The CEO wasn’t even the company’s highest paid exec last year: That honor went to Chief Content Officer Ted Sarandos who made $6.5M, according to the Netflix proxy just filed at the SEC. The big change for Reed Hastings was a drop in the value of his option awards, which were unusually high in 2011. Last year’s package consisted of $509,615 in salary, $5M in option awards, and $966 in other compensation — relatively modest amounts compared to most media moguls. Hastings also owns 4.5% of Netflix shares and benefited from the 29% increase in Netflix’s stock price last year (not to mention the 133% gain so far in 2013). His 2012 compensation is 1.4 times the median for the company’s four other top executives including Sarandos, comfortably below the level (3 times) that worries corporate governance watchdogs. Still, there could be some tension at the annual meeting on June 7 in Los Gatos, Calif. Shareholders will propose several changes that the Netflix board opposes. One would require that all board members be elected annually, instead of to staggered 3-year terms. Proponents say it would enable shareholders to hold directors accountable; the company counters that it would make Netflix vulnerable to “the often short-term focus of special interests” and potential acquirers. NYC Comptroller John Liu — who’s also tangling with Cablevision — wants Netflix to make the Chairman independent of management to avoid conflicts of interest. The board says that … Read More »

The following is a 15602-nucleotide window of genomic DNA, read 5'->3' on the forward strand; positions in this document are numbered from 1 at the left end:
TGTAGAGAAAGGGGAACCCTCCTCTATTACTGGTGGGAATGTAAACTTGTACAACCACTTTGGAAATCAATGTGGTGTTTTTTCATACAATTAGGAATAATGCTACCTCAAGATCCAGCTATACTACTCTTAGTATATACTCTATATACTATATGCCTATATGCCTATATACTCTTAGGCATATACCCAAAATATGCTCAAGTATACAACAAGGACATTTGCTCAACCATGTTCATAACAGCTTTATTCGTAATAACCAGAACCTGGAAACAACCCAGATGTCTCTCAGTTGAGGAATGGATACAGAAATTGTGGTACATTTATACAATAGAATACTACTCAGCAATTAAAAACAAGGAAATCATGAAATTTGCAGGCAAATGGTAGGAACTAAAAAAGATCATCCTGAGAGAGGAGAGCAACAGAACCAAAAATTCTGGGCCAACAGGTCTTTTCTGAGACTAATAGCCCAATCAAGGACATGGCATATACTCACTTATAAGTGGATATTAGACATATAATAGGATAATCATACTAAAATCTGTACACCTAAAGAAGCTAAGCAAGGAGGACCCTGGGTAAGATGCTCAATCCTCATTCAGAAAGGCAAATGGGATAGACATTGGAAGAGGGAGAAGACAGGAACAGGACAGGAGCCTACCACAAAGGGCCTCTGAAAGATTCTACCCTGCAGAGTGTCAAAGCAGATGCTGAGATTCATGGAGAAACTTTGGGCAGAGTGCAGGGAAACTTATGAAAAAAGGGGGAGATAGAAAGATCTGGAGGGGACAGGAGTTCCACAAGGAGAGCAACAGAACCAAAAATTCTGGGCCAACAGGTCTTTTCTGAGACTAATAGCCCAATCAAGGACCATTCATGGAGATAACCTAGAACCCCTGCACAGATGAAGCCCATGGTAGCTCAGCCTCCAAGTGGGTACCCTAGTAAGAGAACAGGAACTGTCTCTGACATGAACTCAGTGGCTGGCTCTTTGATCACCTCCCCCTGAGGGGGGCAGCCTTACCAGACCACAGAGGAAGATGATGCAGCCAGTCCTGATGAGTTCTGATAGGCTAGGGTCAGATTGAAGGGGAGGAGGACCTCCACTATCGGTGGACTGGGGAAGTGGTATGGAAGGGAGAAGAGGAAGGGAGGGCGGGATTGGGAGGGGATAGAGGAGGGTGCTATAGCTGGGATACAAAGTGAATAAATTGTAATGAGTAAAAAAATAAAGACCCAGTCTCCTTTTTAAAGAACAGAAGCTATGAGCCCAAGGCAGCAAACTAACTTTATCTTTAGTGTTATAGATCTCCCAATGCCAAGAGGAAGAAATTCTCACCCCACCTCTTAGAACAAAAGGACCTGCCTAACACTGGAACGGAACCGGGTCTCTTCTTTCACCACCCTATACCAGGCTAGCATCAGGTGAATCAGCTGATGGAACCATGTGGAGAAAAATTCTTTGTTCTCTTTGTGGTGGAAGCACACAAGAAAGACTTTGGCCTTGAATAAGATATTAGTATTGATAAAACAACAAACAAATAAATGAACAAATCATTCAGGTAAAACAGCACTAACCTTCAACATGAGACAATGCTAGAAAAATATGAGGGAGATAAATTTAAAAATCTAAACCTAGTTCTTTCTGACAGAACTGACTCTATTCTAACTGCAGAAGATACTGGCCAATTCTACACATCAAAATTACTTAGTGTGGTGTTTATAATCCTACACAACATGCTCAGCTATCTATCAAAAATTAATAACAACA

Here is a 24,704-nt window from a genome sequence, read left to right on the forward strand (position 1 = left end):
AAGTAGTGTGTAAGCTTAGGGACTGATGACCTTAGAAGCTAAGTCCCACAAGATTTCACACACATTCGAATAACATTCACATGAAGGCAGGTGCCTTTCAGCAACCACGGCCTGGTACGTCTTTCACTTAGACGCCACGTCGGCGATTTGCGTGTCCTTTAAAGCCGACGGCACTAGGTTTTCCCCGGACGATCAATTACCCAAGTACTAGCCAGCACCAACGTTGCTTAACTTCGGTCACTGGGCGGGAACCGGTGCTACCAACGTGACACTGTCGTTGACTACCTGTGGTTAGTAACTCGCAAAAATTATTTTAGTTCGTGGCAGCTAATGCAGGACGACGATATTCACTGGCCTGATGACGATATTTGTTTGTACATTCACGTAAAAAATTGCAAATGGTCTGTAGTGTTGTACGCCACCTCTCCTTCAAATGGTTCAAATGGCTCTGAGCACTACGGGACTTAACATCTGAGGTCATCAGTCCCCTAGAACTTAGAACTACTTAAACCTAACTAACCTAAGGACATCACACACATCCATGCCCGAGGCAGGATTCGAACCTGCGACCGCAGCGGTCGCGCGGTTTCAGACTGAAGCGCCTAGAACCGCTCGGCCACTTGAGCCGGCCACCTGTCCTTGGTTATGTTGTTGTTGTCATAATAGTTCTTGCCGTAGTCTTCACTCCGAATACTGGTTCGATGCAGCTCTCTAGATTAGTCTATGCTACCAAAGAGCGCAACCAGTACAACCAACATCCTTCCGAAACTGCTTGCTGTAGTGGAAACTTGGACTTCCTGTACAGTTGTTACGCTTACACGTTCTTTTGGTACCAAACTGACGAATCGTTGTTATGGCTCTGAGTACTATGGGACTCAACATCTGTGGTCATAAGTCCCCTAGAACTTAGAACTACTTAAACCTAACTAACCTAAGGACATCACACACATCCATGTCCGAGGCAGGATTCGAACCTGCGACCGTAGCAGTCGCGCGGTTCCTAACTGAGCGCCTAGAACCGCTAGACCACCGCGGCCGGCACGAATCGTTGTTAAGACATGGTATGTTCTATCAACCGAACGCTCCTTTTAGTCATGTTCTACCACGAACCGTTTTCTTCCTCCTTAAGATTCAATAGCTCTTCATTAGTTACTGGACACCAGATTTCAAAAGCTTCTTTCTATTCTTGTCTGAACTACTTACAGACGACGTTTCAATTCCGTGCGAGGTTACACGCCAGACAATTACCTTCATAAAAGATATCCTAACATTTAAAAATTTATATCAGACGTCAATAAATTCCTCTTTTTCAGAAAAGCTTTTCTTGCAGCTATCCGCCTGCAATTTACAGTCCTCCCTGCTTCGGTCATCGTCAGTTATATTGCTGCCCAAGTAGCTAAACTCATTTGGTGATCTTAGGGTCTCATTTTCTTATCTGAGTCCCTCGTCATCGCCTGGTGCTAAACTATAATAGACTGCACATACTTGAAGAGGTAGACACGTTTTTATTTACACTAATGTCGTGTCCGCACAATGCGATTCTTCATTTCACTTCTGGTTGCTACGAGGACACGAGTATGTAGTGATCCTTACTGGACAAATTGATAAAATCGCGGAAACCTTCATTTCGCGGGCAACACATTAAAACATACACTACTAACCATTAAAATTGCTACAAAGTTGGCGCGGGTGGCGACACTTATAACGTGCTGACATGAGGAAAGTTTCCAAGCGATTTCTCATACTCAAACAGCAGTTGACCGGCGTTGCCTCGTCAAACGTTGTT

While celebrating the “great success” of Netflix‘s House Of Cards, CEO Reed Hastings announced today that the company’s Arrested Development series will likely only run one season. “We don’t anticipate being able to do season five, six and seven”, Hastings said at the Morgan Stanley Technology, Media and Telecommunications Conference, “and we have less of a stake in it. So it’s really a fantastic one-off which is coming together incredibly.” The Netflix chief today lauded upcoming original programs including Eli Roth’s Hemlock Grove and season two of Lilyhammer and teased the company’s long-term strategies. As for Arrested Development, he said, “think of it as a non-repeatable amazing [sic] whereas the other things that we’re doing [are] trying to figure out a real mechanism where we can build shows and develop franchises over the long term”. The show is set to debut 14 new episodes via Netflix in May.